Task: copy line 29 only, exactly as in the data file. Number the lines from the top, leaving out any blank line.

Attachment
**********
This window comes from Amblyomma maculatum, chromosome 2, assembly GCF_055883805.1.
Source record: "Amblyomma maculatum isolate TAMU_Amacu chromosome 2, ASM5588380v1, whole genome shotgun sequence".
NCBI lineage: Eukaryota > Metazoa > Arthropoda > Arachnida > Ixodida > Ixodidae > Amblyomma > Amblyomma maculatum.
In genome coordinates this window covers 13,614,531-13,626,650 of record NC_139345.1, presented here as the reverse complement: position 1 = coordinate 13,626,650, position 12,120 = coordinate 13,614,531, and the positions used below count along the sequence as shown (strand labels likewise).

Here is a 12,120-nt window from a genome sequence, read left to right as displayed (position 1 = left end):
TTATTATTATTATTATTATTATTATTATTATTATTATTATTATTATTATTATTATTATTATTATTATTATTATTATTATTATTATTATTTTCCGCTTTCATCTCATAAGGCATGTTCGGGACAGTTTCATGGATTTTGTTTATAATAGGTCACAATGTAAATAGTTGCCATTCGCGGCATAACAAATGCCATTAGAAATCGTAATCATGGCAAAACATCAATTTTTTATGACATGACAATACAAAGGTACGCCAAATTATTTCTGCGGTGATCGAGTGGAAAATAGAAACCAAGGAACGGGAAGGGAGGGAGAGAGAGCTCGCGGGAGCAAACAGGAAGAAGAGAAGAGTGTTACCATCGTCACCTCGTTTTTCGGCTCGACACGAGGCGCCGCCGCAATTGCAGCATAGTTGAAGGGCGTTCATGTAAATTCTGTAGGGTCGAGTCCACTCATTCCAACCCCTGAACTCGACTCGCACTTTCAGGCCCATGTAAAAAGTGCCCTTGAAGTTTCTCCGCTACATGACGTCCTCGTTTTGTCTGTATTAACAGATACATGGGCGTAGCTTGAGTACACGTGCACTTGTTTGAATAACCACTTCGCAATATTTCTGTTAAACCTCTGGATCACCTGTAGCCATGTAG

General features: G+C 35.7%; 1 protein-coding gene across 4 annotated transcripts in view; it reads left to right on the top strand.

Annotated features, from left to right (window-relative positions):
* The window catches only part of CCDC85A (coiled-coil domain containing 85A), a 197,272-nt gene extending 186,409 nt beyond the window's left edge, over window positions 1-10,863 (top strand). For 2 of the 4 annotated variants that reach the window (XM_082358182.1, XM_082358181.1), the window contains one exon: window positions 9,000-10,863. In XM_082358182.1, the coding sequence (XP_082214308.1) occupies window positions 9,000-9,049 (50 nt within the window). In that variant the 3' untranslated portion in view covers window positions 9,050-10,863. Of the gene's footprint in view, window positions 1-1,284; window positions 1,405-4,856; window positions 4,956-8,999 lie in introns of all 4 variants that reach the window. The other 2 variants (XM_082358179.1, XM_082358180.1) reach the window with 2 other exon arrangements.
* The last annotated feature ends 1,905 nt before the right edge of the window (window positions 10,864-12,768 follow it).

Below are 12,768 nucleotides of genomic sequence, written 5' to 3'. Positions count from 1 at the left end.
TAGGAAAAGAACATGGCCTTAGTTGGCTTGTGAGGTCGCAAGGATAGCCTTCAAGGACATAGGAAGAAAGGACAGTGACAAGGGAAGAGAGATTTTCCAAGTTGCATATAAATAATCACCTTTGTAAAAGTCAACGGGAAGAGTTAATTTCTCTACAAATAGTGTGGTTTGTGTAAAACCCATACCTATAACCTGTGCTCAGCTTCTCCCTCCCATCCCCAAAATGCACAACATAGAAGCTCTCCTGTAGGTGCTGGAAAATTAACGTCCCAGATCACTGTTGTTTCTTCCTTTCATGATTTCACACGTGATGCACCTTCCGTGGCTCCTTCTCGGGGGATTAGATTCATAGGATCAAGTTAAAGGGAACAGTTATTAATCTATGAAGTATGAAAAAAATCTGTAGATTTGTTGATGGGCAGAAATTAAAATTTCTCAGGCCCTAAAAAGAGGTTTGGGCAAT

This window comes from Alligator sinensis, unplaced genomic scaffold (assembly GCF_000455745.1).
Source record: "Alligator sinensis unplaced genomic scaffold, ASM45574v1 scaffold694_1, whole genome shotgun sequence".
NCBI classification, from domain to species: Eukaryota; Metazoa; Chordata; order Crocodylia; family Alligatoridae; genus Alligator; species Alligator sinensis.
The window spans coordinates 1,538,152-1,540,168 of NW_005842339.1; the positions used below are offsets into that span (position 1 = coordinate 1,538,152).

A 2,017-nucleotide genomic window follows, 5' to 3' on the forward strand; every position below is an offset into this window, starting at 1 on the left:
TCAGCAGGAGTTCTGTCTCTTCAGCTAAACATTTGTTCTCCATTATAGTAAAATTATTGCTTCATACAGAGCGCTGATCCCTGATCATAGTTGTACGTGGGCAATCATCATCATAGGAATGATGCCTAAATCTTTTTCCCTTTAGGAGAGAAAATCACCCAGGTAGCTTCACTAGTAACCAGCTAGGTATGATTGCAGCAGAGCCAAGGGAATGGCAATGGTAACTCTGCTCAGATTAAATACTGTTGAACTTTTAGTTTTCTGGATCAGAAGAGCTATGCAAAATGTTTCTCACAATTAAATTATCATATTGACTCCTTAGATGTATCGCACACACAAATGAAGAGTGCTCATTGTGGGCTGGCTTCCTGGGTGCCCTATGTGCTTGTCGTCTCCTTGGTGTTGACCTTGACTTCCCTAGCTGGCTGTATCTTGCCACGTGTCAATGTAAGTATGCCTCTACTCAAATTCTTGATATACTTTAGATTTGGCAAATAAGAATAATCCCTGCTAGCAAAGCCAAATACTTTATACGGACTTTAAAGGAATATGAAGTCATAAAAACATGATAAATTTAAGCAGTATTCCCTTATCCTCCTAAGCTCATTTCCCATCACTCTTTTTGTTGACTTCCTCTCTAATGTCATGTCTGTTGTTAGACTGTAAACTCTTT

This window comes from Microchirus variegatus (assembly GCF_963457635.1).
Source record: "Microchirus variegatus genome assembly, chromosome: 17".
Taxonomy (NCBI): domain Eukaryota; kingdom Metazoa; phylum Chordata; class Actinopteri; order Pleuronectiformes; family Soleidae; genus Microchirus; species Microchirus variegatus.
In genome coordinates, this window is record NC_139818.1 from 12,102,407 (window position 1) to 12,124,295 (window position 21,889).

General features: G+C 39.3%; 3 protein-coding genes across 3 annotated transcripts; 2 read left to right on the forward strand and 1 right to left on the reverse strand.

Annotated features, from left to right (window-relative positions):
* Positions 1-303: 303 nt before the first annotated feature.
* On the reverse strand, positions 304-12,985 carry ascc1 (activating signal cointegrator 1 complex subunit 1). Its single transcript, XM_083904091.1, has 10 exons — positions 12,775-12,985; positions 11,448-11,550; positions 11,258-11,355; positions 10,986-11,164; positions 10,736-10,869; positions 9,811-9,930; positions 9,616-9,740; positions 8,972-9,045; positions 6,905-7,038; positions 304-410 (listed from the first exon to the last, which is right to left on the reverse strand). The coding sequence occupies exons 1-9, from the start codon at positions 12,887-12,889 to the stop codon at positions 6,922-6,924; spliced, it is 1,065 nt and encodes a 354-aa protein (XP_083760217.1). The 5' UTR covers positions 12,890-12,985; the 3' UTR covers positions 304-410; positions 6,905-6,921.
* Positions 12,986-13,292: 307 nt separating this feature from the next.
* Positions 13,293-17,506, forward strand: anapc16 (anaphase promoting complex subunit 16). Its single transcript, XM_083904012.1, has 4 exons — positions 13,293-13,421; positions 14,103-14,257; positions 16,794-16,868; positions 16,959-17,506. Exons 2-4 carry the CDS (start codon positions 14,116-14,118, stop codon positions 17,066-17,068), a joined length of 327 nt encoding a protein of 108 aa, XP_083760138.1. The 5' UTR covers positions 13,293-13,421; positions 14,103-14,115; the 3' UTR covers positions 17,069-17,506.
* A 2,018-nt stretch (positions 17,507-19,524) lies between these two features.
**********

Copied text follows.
* A 2,018-nt stretch (positions 17,507-19,524) lies between these two features.